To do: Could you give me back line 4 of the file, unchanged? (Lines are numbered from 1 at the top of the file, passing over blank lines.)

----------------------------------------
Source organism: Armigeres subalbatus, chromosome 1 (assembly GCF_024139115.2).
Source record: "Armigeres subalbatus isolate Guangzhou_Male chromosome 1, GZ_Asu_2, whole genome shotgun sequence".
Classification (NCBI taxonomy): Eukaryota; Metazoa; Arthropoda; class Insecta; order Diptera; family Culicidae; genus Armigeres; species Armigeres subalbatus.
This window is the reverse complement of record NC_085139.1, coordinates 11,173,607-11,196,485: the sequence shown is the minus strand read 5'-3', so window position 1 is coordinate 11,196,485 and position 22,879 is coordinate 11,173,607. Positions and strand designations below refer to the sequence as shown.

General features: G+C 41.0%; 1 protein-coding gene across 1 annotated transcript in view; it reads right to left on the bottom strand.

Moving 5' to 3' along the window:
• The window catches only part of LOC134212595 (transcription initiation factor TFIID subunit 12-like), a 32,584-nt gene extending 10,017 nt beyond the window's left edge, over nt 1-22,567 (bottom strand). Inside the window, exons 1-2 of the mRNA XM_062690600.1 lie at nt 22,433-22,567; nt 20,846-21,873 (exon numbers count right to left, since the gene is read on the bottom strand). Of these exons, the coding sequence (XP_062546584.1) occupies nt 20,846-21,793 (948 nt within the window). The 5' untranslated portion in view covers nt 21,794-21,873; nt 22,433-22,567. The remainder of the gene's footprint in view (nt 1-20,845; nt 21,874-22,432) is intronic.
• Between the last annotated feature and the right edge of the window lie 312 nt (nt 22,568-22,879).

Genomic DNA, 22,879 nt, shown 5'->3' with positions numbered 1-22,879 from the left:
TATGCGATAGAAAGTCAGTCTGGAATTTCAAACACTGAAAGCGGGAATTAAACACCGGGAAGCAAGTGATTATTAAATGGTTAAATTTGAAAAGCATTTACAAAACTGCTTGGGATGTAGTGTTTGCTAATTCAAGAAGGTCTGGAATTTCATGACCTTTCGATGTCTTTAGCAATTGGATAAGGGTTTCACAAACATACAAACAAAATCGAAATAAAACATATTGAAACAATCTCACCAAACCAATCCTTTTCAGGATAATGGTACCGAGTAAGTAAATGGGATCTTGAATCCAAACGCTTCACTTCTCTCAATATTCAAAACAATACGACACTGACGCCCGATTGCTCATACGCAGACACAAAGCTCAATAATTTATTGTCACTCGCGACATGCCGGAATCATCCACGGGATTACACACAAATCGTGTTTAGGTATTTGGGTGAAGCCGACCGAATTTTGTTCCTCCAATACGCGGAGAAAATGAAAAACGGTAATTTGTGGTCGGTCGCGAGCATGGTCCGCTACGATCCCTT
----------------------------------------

This window is the reverse complement of record NC_085139.1, coordinates 11,173,607-11,196,485: the sequence shown is the minus strand read 5'-3', so window position 1 is coordinate 11,196,485 and position 22,879 is coordinate 11,173,607. Positions and strand designations below refer to the sequence as shown.